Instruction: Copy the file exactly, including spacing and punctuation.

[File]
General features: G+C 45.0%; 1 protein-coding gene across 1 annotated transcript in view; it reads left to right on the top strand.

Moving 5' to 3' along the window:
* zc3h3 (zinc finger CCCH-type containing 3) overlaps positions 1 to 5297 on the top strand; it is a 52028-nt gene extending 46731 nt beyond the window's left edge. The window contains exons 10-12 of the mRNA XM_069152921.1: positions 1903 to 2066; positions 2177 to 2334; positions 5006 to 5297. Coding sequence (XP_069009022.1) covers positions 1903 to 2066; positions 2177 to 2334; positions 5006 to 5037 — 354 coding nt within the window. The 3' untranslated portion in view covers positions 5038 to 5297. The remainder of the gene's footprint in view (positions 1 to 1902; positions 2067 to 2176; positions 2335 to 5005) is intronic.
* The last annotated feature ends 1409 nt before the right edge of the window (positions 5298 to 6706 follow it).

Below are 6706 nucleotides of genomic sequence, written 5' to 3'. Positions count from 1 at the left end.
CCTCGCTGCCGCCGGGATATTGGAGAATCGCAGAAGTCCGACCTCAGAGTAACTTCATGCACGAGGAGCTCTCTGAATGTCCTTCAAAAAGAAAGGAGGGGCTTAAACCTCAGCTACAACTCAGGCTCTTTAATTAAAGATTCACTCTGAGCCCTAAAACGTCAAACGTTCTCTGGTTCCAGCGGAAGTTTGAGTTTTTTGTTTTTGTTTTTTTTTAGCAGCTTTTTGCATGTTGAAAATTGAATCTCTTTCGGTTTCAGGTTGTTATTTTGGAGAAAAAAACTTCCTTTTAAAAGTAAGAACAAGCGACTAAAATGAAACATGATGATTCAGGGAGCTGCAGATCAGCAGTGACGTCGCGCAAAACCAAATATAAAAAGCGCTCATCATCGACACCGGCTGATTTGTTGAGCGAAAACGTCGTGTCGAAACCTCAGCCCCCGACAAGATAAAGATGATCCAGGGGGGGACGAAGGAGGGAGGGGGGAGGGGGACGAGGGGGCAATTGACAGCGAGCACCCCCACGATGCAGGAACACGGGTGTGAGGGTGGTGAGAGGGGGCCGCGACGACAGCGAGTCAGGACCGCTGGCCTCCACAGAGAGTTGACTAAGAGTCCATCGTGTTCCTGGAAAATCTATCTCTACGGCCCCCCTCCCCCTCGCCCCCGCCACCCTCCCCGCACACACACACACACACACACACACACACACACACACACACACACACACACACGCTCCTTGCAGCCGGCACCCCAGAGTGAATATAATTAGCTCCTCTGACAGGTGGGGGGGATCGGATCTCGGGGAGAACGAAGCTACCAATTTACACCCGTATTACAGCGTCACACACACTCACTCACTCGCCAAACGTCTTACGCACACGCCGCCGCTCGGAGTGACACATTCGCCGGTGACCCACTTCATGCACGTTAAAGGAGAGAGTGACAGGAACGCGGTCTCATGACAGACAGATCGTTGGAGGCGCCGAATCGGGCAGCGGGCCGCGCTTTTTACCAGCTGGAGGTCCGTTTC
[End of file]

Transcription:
General features: G+C 45.0%; 1 protein-coding gene across 1 annotated transcript in view; it reads left to right on the top strand.

Moving 5' to 3' along the window:
* zc3h3 (zinc finger CCCH-type containing 3) overlaps positions 1 to 5297 on the top strand; it is a 52028-nt gene extending 46731 nt beyond the window's left edge. The window contains exons 10-12 of the mRNA XM_069152921.1: positions 1903 to 2066; positions 2177 to 2334; positions 5006 to 5297. Coding sequence (XP_069009022.1) covers positions 1903 to 2066; positions 2177 to 2334; positions 5006 to 5037 — 354 coding nt within the window. The 3' untranslated portion in view covers positions 5038 to 5297. The remainder of the gene's footprint in view (positions 1 to 1902; positions 2067 to 2176; positions 2335 to 5005) is intronic.
* The last annotated feature ends 1409 nt before the right edge of the window (positions 5298 to 6706 follow it).

Below are 6706 nucleotides of genomic sequence, written 5' to 3'. Positions count from 1 at the left end.
CCTCGCTGCCGCCGGGATATTGGAGAATCGCAGAAGTCCGACCTCAGAGTAACTTCATGCACGAGGAGCTCTCTGAATGTCCTTCAAAAAGAAAGGAGGGGCTTAAACCTCAGCTACAACTCAGGCTCTTTAATTAAAGATTCACTCTGAGCCCTAAAACGTCAAACGTTCTCTGGTTCCAGCGGAAGTTTGAGTTTTTTGTTTTTGTTTTTTTTTAGCAGCTTTTTGCATGTTGAAAATTGAATCTCTTTCGGTTTCAGGTTGTTATTTTGGAGAAAAAAACTTCCTTTTAAAAGTAAGAACAAGCGACTAAAATGAAACATGATGATTCAGGGAGCTGCAGATCAGCAGTGACGTCGCGCAAAACCAAATATAAAAAGCGCTCATCATCGACACCGGCTGATTTGTTGAGCGAAAACGTCGTGTCGAAACCTCAGCCCCCGACAAGATAAAGATGATCCAGGGGGGGACGAAGGAGGGAGGGGGGAGGGGGACGAGGGGGCAATTGACAGCGAGCACCCCCACGATGCAGGAACACGGGTGTGAGGGTGGTGAGAGGGGGCCGCGACGACAGCGAGTCAGGACCGCTGGCCTCCACAGAGAGTTGACTAAGAGTCCATCGTGTTCCTGGAAAATCTATCTCTACGGCCCCCCTCCCCCTCGCCCCCGCCACCCTCCCCGCACACACACACACACACACACACACACACACACACACACACACACACACACACGCTCCTTGCAGCCGGCACCCCAGAGTGAATATAATTAGCTCCTCTGACAGGTGGGGGGGATCGGATCTCGGGGAGAACGAAGCTACCAATTTACACCCGTATTACAGCGTCACACACACTCACTCACTCGCCAAACGTCTTACGCACACGCCGCCGCTCGGAGTGACACATTCGCCGGTGACCCACTTCATGCACGTTAAAGGAGAGAGTGACAGGAACGCGGTCTCATGACAGACAGATCGTTGGAGGCGCCGAATCGGGCAGCGGGCCGCGCTTTTTACCAGCTGGAGGTCCGTTTC